So today I am introducing you to H. David Blalock, author of Angelkiller Triad series.
He will be telling you all about his literary “pet peeves”! The title of this blog post was his own creation as well, I take no claim to it!
Are you ready?
There are three main irritations I have with today’s literature. These will probably label me as a literacy snob. So be it.
1. Disrespect of the language
As a writer and editor, I often find myself unable to read a book without automatically criticizing its grammar and structure. In fact, I have to consciously remind myself I’m picking up this book for entertainment, not business before I can enjoy it simply for what it is. In spite of that, there are some things that break through even that preparation.
With the proliferation of social networking, there has been an explosion of published writers who have forgotten how to spell simple words like “lose”, “chose”, and “breath”. Texting has generated an entire new set of abbreviations for already short words. The English language, one of the most difficult languages in the world to master, is being savaged hundreds of times a day. Maybe thousands. It seems like everyone with a telephone is guilty.
My tools of the trade are words. With those words I make sentences. With those sentences, I create stories and novels. I write commentary, reviews, and articles. Words, to me, are what makes me what I am: a writer. And those same words are being disrespected every day. The words to which we trust the recording of our lives, our history, and our beliefs are being mauled. The words we use to cherish and honor with the safe-keeping of our past, the reporting of our present, and the expression of our dreams of the future, are being reduced to phonemes and gibberish.
2. The rise of less than honest “publishing houses”
With the ready availability of new printing processes came the growth in so-called “publishers” who were perfectly willing to look at your manuscript with an eye to publication. Before print-on-demand technology made it profitable, these were few and far between. Now, however, they are more and more common as time goes by. Some are blatantly obvious frauds, most not quite so. It all comes down to the fine print.
A writer’s contract is usually a straightforward agreement that simply states the rights bought, the distribution of royalties, if any, and the responsibilities of the parties involved. Over the years, the publishing contract has achieved a more or less standard form. With the entrance of the new “publishing” houses, this standard form has taken on a less honest form. Rights are bought outright in perpetuity, or for extended periods of time. Hidden clauses in very fine print deny the writer any rights whatsoever to their work after signing. How many aspiring writers, excited that their work is finally going to see print, read the entire contract? Ask customers of PublishAmerica, or Author House, or XLibris, or iUniverse if they really looked closely. Had they known then what they know now, would they have signed on the dotted line?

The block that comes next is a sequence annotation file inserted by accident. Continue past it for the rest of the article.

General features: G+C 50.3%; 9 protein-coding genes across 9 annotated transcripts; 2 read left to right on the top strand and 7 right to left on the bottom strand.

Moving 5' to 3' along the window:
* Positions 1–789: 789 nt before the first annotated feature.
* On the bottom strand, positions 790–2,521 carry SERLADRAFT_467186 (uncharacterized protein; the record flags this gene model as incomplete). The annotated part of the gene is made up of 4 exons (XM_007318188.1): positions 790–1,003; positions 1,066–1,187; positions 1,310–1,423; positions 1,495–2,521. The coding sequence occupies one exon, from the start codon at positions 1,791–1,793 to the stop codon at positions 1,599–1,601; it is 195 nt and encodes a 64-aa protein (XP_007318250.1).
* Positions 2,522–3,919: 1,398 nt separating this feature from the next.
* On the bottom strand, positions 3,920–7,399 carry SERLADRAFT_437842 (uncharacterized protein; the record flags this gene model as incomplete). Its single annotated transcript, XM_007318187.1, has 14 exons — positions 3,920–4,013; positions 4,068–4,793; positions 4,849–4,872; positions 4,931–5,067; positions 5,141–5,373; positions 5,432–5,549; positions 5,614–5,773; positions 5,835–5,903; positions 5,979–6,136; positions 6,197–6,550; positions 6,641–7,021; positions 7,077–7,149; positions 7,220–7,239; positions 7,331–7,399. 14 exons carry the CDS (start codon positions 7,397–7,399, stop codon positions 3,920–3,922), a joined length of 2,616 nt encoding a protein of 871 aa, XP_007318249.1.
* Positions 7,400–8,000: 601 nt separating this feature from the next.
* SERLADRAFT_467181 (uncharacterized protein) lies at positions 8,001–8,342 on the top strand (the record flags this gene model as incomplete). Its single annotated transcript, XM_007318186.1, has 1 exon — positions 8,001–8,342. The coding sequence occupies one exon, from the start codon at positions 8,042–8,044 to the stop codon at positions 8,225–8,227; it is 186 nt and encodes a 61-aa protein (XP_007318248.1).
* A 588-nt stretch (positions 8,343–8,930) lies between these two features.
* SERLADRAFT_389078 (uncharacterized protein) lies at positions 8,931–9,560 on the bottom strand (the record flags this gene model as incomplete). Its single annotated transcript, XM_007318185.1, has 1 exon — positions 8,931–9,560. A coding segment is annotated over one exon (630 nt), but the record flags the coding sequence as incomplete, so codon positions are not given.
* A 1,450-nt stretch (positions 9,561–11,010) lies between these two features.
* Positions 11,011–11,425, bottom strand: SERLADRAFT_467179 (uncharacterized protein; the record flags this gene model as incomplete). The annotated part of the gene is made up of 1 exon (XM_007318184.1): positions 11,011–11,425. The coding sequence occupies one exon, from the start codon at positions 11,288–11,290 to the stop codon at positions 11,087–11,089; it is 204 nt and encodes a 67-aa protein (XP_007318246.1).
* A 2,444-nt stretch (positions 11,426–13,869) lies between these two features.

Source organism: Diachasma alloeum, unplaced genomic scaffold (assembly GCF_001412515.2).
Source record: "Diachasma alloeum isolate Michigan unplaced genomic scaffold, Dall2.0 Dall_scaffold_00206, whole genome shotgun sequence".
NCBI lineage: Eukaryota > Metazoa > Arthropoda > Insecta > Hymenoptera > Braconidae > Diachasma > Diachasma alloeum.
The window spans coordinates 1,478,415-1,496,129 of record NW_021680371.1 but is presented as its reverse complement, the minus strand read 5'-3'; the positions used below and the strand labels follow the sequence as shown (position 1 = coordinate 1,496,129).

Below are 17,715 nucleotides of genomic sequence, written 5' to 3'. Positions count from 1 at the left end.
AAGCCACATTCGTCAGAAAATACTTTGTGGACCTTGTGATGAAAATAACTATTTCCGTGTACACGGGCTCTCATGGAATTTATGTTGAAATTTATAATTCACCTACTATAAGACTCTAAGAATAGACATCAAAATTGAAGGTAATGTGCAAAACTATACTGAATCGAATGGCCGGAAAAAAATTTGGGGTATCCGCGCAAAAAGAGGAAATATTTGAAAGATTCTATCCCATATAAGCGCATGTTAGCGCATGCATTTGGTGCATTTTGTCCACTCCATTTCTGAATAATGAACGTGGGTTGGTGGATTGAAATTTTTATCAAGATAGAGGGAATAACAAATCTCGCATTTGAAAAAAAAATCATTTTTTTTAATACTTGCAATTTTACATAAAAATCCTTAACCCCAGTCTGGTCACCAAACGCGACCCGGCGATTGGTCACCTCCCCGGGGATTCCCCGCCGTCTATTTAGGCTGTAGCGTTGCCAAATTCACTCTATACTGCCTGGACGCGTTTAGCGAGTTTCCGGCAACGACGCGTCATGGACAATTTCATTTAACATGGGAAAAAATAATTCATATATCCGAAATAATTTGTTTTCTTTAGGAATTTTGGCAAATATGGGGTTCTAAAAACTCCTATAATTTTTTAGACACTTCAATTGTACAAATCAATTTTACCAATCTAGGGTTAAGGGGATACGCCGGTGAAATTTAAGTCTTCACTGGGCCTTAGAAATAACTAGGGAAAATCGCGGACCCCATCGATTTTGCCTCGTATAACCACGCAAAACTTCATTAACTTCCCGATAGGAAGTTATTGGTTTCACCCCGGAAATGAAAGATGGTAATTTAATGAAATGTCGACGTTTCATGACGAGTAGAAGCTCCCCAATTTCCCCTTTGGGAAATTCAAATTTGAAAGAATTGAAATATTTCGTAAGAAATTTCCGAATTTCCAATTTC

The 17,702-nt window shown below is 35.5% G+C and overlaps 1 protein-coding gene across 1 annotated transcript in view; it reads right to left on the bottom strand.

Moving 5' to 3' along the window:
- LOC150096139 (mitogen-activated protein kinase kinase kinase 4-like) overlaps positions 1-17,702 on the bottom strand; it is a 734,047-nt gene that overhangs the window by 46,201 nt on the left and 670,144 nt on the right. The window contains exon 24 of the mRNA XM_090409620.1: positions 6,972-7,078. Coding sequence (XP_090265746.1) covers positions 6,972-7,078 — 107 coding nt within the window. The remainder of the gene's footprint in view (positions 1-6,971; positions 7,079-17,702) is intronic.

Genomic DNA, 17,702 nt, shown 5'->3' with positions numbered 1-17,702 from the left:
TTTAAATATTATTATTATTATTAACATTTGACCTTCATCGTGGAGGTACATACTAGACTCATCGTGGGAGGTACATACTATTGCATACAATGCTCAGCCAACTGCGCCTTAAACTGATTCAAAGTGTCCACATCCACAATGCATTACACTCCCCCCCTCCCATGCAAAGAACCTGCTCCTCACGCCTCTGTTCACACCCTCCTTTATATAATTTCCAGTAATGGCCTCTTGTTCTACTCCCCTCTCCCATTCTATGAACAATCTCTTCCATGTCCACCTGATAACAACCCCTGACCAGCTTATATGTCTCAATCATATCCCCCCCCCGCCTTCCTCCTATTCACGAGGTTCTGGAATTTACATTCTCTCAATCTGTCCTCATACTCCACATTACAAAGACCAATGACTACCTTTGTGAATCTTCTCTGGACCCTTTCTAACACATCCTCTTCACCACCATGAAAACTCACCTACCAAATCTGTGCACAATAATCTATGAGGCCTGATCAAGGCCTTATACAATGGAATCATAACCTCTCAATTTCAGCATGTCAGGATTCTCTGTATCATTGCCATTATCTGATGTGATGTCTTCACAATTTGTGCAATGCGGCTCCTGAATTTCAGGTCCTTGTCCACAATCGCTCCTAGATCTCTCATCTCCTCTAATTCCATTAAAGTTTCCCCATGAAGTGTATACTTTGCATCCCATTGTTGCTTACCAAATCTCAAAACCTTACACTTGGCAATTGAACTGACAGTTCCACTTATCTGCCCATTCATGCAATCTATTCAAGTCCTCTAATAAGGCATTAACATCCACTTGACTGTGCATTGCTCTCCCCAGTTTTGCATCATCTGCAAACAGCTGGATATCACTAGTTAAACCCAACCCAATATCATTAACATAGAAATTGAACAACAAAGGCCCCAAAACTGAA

3. The fall of quality in published writing
An inevitable side effect of print on demand is the publication of material that never should have seen print. The internet is rife with mediocre to horrible material in even the best of web magazines. A lot of this has to do with taste and style, immeasurable and subjective in the extreme. Even so-called journalism is not immune to this. Blogs, the inevitable manifestation of unfettered thought, are the worst. Thankfully, many blogs actually inform. The majority, however, are simply vehicles for venting to an anonymous audience; a vicarious shouting at the world. It is the reverse of voyeurism, the exhibition of one’s soul in its best and worst forms.
Writing in general has suffered. With the combination of failing grammar, increasing misspellings, and uncaring editing, the world, or at least the US, is flooded with substandard writing. From novels to websites, from magazines to roadside signs, writing is a dying artform.
In spite of these three irritations, I try to maintain an open mind toward publication. Somewhere in the future, hopefully not too far off, I hope sanity will return to publishing. Writers will once more spend time learning their trade before submitting their work for consideration. Editors will be more discerning of the talent, or lack thereof, in the work they examine. Publishers will work harder to present quality products.
The public is very forgiving when it comes to the creative arts. “I may not know art, but I know what I like” is a good way to describe how people react to what is presented to them. I think we, as writers, editors, and publishers, have a duty to the public to provide them with the best possible product so whatever they choose will be worth it.
So, there we have it!
To find out more about H. David Blalock, you can find his bio and his book, Angelkiller, here.
What about you though? What are some of your literary pet peeves?